The Orthodox people of Ukraine are preparing for a traditional religious procession that will take place in Kiev on July 27. The prayer procession will take place under the patronage of the Ukrainian Orthodox Church of the Moscow Patriarchate (UOC MP) and will be aimed at strengthening spiritual unity of the Orthodox believers from different parts of Ukraine and other countries.
Unfortunately this year the march will take place again against a background of blatant violations of the rights of believers, incitement of hatred, seizures of Orthodox churches, as well as persecution of the canonical UOC-MP by Kyiv. For seven years now, Ukrainian elites have been discrediting the congregation by supporting “anti-church laws” passed under former President Poroshenko.
There are two bills in question:
– The first is “on the forced renaming of the Church”;
– The second is “on church raiding”.
The first deals with the forced renaming of the Ukrainian Orthodox Church of the Moscow Patriarchate (UOC MP) into the “Moscow Patriarchate”. It should be understood that the UOC MP itself is not dependent on Moscow and is a fairly independent, by church standards, spiritual structure.
The second case concerns the simplification of the procedure for taking over the churches, in fact – church raiding and seizure of the property of the UOC MP. Changes in the law “on church raiding” allow the re-registration of a religious community without the knowledge of the priest, thereby creating the possibility of an illegal takeover of its property.
A good example of the new law is the case a year ago, when a priest in the Kirovograd region went to the tax office to file a report, but soon learned that he was no longer the head of the church community. The congregation was taken over by the Orthodox Church of Ukraine (PCU) without his knowledge, and his parishioners found themselves on the street.
Moreover, such laws are not only immoral in their essence, they are also corrupt, because they are covered by the authorities at the highest level. There is no other way to explain the situation, because over the past few years, about half a thousand UOC-MP churches have been seized in such a way, but there has been no reaction from the authorities in Kyiv.
For a year now the believers of the canonical Ukrainian Orthodox Church of the Moscow Patriarchate (UOC MP) have been under pressure from dissenters from the Orthodox Church of Ukraine (PCU), but no one cares, people are not allowed to achieve justice and exercise their legitimate constitutional right to worship.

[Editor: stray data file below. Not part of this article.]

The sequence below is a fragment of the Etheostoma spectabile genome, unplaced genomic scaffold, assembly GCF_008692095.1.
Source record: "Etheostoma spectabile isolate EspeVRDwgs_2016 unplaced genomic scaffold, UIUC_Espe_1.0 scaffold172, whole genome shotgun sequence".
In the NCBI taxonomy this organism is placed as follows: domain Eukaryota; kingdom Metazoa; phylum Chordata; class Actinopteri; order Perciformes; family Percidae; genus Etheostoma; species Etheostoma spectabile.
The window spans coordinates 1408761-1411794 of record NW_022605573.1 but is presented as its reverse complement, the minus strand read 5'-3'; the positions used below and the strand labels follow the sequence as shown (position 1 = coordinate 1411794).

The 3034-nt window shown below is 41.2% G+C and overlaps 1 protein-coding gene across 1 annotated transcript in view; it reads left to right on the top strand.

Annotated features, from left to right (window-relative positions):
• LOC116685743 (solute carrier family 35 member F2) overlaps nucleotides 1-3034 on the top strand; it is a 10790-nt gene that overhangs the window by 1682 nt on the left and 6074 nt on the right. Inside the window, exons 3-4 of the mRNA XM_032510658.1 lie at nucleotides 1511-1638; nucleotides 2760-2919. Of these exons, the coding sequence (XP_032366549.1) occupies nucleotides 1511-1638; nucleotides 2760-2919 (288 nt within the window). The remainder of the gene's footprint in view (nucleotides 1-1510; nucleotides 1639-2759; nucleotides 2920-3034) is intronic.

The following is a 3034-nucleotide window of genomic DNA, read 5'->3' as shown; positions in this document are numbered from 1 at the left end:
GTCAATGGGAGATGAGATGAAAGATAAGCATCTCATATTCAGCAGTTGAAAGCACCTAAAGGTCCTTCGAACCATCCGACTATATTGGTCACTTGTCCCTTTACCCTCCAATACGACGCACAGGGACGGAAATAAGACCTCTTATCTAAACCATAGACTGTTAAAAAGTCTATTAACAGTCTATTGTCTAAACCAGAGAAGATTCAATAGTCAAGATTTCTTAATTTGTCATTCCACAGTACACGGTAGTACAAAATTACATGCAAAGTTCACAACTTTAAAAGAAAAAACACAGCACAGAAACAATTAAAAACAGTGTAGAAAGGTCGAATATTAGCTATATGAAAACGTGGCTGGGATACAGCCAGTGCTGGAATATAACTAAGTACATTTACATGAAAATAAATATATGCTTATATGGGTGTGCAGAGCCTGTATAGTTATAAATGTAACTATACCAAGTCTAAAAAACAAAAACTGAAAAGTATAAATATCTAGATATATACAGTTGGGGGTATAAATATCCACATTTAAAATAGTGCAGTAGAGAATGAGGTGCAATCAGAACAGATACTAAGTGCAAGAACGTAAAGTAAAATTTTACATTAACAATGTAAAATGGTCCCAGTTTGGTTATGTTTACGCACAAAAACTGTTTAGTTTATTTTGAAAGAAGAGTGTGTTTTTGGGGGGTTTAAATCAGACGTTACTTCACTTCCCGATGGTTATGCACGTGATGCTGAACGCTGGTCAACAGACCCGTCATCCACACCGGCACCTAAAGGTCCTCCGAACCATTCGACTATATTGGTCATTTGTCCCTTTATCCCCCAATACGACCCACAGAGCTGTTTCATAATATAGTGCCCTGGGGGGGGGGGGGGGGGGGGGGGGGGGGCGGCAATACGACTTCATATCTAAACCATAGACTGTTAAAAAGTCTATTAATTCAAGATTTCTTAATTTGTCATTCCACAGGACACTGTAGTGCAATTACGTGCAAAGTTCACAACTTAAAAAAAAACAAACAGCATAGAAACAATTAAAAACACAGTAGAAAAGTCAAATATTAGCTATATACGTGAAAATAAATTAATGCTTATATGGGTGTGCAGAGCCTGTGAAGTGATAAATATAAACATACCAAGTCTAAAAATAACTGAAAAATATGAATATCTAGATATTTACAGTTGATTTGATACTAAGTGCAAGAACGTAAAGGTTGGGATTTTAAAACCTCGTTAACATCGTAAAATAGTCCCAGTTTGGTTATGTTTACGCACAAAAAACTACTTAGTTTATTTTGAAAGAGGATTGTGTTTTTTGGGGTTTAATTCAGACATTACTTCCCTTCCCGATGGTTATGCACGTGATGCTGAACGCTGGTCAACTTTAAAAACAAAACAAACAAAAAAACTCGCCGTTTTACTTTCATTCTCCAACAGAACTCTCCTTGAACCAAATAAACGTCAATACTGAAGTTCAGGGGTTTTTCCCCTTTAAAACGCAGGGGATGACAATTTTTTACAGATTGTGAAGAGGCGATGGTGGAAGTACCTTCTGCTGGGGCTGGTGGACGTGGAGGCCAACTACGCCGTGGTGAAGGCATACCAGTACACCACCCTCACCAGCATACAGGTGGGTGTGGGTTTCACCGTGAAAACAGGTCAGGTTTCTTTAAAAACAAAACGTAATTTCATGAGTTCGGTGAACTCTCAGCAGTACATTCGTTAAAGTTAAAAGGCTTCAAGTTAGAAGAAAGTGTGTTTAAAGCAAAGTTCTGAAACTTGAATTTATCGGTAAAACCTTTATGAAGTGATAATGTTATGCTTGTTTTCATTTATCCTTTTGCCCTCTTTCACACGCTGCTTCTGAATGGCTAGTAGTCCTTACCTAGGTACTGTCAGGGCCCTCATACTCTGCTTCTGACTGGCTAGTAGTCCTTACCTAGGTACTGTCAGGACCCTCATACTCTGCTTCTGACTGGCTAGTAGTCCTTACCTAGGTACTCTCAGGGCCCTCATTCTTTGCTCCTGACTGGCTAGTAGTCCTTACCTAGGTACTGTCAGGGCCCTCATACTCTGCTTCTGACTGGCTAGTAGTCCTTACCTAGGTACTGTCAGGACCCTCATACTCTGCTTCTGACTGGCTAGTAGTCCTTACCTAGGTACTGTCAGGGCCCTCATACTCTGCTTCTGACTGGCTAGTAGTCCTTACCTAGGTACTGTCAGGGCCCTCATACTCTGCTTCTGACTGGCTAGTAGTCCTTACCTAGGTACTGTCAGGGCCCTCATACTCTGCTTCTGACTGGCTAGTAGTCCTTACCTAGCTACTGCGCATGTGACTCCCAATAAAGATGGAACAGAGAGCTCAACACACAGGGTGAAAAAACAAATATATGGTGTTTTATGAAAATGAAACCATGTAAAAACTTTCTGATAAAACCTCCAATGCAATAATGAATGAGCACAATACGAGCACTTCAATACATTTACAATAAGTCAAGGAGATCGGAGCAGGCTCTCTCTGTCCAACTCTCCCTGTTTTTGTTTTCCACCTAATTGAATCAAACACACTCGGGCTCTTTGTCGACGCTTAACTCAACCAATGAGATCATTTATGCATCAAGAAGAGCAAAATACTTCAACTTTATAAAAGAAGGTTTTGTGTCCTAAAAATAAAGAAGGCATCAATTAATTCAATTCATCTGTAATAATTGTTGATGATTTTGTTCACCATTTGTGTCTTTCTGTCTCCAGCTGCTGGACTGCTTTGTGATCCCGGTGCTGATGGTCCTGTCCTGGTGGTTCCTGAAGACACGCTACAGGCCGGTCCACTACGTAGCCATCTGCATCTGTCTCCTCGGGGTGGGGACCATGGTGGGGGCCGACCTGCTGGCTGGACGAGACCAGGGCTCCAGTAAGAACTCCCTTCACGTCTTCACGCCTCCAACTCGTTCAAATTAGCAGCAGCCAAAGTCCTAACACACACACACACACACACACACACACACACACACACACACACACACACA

Here are just some of the statements of UOC MP parishioners published in the Ukrainian Telegram channel Klymenko Time:
“Don’t take away our temples, build your own. They seized our churches, let us build”,
– Maria, a parishioner from the village of Ptichya, appealed to the authorities.
Karolina, a parishioner from Zadubrovka village, also stressed that they are defending their church, but there is a lot of pressure:
“Every time there is a worship service, the police and the National Guard come. They separate the congregation of the PCU from us. We can’t get through, they’re blocking our way.”
– she said.
Another believer from the village of Zadubrovka said that not only adults, but even children face harassment:
“Bullying has already crossed the line. The children can’t stand the pressure and are forced not to go to school so they don’t have to listen to all those words. You feel like an unnecessary person.”
– shared the girl.
The situation has reached a point where the parishioners of the Ukrainian Orthodox Church of the Moscow Patriarchate (UOC MP) are seriously concerned about the fate of canonical Orthodoxy in Ukraine and have taken to the streets to defend their rights. On 15 July, for example, believers organised a prayer service under the Verkhovna Rada building to show their dissatisfaction with the persecution.
This is not the first attempt by believers in the canonical church to influence the situation. Earlier, exactly the same prayer stand was held under the walls of the Office of the Ukrainian President. Then representatives of the community handed Zelensky a document with a million signatures of the UOC MP parishioners, who urged the authorities to stop the anti-church policy.
Unfortunately, once again there was no reaction from the Kiev authorities. The current “anti-church legislation” continues to split Ukrainian society, dividing people along religious lines, which leads to growing confrontation between faiths and increases religious hatred in Ukraine.
For some reason official Kiev has decided that it has the right to divide congregants according to their social status. However, this is unacceptable both in terms of law and in terms of conscience. Especially in a country aspiring to join the family of European democracy. If the Ukrainian authorities are truly democratic and stand for the rights of citizens not in word but in deed, they must stop sowing enmity between people and understand that the true purpose of the church is not political intrigue, but the spiritual unity of the people.
The statements, views and opinions expressed in this column are solely those of the author and do not necessarily represent those of The Duran.